As in the diagram, the bar position of the squat determines the angle of the back and the overall geometry of the movement. The positioning of the hips and knees changes, but one thing that remains the same is that the bar travels in a straight up and down vertical path, balanced over the middle of the foot.
The variation of the squat we will focus on is the low bar back squat. The reason we will focus on the low bar back squat is because this particular form will allow the most weight to be used.
The Benefits of the Squat
Squats require the use of every muscle in the body. The back and arms hold the weight, your core stabilizes the body, and the legs drive the squat back up from the bottom position. Each time you load the bar and get underneath it you can expect . . .
Gains in Size and Strength—There is no doubt you will be getting stronger. You’re putting your body under a heavy load it is not used to and you’re calling for all the various muscle groups to work together. Stronger squats means the ability to gain more muscle.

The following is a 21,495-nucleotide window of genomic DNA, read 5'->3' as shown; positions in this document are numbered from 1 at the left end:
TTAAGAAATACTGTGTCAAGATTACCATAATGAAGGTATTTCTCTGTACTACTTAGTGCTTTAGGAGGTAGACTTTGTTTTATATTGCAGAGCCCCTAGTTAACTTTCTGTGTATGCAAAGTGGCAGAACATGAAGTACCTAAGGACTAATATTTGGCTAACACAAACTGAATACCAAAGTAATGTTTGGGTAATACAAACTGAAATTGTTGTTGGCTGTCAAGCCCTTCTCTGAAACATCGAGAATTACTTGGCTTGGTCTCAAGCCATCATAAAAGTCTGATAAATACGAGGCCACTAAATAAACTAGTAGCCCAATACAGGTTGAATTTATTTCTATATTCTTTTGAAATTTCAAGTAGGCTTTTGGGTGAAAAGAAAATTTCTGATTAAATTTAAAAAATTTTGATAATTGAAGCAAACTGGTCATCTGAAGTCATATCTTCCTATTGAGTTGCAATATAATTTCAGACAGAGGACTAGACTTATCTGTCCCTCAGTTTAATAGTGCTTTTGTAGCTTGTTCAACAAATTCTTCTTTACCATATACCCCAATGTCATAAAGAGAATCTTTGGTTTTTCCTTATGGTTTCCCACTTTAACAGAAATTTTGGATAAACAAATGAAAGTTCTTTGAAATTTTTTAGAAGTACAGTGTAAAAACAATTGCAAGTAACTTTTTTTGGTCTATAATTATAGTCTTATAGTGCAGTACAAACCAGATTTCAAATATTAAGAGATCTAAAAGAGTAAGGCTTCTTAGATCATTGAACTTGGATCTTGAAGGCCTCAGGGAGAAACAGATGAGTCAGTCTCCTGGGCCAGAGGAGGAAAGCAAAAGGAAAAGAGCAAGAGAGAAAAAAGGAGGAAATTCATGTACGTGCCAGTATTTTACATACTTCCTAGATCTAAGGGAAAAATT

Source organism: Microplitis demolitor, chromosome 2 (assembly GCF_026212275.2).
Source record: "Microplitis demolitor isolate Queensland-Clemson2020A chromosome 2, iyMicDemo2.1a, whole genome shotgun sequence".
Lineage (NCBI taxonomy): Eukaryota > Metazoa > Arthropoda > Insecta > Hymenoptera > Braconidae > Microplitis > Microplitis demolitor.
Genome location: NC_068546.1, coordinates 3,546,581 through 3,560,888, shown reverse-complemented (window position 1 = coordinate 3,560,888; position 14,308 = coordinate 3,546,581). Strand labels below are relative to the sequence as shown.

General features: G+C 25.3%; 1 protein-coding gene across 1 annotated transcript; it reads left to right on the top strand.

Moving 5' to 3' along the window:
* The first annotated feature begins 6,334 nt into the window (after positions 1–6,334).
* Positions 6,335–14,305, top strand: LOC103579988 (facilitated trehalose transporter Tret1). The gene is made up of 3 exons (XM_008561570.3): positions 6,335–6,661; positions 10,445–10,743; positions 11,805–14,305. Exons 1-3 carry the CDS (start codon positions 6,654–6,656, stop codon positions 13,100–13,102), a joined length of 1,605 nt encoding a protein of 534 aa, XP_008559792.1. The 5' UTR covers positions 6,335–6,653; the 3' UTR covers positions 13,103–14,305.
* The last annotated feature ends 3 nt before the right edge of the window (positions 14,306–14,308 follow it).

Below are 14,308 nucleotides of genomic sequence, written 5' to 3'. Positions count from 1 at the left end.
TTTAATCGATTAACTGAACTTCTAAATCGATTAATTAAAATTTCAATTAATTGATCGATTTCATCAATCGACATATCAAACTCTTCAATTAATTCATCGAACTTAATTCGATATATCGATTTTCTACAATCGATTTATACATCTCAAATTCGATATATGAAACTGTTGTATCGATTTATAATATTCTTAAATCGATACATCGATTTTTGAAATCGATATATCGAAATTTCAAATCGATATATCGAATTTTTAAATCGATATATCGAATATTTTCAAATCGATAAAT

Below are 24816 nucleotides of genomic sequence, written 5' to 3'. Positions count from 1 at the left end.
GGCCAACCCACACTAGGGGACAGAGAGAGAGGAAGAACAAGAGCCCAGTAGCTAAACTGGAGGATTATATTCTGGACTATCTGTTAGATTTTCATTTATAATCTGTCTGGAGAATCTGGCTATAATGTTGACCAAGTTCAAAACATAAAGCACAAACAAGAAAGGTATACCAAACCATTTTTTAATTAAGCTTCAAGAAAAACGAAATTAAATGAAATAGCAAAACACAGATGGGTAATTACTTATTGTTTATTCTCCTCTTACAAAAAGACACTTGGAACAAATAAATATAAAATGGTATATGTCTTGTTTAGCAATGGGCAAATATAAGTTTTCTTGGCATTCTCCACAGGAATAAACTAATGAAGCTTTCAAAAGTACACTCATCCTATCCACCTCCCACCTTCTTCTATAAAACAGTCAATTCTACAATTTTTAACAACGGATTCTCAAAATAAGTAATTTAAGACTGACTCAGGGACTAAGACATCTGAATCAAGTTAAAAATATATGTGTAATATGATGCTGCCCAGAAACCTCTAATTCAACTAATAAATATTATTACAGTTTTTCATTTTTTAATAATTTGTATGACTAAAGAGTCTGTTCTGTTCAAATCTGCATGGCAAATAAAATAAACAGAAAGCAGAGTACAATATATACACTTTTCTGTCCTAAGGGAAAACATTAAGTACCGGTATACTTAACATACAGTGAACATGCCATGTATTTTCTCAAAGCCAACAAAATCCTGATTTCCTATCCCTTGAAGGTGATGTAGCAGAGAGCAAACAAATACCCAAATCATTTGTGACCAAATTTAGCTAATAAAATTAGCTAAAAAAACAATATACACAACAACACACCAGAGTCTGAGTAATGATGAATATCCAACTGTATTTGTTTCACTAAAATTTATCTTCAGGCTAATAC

Improvements in Flexibility—In order to squat, you need to have some degree of flexibility and mobility in your joints and ligaments. Squats help to improve this over time, proving that lifting weights will not make you stiff and rigid.
Better Posture—Perfecting form will not only help with increasing your strength it will also help in your posture. Many of our daily functions are in a chair at a desk. With proper form, our muscles will become stronger and more stable; thus helping to reduce any posture infractions as well as carry over into a healthier life.
Common Squat Myths and Misconceptions